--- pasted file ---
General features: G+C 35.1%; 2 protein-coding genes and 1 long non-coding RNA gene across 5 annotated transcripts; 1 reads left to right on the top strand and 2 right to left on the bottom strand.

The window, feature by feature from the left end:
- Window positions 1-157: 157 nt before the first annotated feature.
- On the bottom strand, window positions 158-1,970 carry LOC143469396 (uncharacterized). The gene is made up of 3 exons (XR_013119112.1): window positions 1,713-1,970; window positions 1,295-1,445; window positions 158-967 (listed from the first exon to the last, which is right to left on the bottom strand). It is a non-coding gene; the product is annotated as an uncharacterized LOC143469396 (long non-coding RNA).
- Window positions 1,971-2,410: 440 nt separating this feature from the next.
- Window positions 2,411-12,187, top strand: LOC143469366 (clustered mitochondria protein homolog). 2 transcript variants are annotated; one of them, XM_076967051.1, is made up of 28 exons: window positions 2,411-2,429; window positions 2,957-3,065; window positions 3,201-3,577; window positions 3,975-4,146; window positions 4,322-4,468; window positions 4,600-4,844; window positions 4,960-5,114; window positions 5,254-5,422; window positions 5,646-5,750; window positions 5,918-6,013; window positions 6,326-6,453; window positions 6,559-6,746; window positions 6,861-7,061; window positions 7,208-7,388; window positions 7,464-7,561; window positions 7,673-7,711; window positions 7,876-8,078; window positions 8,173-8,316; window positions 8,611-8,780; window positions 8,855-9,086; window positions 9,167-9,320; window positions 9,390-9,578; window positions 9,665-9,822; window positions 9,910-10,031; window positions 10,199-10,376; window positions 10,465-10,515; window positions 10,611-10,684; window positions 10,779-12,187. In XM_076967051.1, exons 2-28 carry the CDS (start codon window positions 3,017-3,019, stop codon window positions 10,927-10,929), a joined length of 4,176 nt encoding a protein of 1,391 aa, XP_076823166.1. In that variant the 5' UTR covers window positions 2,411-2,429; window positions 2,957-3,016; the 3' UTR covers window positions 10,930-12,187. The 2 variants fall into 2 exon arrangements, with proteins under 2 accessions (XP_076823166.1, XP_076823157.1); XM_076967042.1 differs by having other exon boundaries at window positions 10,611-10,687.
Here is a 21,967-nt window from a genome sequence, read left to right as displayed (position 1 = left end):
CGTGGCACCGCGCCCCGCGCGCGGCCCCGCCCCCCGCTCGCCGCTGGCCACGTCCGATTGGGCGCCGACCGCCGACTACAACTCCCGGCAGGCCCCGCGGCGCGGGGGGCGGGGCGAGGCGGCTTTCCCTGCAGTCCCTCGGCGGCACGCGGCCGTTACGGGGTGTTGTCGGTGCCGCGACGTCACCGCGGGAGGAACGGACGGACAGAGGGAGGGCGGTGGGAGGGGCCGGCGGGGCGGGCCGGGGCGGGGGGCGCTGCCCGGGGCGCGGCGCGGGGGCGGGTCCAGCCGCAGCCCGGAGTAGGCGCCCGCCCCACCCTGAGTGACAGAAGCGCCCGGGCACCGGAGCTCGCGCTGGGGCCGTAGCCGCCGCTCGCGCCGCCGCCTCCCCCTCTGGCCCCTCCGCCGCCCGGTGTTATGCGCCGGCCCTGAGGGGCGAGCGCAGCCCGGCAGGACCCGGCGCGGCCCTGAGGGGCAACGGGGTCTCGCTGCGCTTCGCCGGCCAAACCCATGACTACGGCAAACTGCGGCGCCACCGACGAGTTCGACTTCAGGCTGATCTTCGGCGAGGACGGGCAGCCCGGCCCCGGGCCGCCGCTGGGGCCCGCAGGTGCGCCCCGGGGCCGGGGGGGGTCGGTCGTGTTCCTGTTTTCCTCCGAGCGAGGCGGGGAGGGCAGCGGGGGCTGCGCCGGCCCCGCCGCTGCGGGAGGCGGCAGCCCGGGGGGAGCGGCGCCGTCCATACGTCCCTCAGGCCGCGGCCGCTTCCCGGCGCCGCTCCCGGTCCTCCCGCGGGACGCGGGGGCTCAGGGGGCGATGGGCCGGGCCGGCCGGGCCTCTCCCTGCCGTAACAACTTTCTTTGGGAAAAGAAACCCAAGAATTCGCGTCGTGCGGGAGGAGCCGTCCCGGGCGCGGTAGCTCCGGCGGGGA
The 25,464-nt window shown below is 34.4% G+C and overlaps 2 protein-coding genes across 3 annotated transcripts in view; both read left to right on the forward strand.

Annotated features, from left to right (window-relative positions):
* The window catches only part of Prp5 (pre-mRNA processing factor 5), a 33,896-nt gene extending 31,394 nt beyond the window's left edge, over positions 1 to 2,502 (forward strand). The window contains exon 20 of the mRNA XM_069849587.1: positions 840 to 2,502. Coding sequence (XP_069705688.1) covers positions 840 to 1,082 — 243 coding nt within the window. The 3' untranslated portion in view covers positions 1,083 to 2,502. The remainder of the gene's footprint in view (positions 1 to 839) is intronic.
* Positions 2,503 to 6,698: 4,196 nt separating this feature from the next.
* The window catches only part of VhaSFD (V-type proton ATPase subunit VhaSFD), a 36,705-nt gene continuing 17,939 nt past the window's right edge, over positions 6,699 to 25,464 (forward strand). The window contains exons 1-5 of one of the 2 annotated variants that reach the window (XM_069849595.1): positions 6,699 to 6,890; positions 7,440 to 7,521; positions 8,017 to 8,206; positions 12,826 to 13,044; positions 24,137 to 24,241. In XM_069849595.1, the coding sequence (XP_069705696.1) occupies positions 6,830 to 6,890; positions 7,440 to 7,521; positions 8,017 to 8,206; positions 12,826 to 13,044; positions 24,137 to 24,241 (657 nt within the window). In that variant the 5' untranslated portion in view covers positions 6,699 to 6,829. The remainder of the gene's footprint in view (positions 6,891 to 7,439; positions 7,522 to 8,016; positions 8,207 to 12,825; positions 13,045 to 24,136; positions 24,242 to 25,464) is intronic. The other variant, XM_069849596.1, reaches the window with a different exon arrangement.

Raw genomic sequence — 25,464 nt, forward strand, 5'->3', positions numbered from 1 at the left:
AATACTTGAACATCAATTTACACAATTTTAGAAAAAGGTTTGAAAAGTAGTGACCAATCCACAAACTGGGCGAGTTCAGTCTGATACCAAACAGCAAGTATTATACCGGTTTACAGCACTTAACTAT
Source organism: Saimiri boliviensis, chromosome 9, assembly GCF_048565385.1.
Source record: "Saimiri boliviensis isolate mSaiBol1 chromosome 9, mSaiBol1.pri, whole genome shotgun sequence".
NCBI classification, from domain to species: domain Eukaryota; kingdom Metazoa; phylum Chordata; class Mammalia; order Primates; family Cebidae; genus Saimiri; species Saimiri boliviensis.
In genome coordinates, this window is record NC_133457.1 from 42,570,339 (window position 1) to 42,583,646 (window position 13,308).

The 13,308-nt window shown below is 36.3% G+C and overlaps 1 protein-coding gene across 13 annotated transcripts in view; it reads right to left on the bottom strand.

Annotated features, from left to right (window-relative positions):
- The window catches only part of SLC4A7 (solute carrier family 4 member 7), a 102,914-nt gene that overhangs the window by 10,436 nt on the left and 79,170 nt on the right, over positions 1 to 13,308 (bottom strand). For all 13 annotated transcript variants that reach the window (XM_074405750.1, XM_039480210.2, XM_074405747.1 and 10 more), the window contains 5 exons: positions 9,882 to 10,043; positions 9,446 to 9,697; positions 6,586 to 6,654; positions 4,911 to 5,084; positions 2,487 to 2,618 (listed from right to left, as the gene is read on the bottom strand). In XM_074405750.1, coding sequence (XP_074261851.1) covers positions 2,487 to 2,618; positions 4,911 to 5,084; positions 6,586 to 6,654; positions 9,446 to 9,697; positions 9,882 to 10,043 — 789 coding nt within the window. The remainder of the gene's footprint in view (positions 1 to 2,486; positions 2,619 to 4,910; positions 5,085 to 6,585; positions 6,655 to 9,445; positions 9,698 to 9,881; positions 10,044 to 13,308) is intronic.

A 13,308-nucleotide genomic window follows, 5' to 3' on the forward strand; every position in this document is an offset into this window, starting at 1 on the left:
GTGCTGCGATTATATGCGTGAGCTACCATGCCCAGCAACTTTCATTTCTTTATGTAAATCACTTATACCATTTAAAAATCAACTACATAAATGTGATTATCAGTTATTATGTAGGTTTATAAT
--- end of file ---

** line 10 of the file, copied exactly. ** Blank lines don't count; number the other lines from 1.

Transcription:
Annotated features, from left to right (window-relative positions):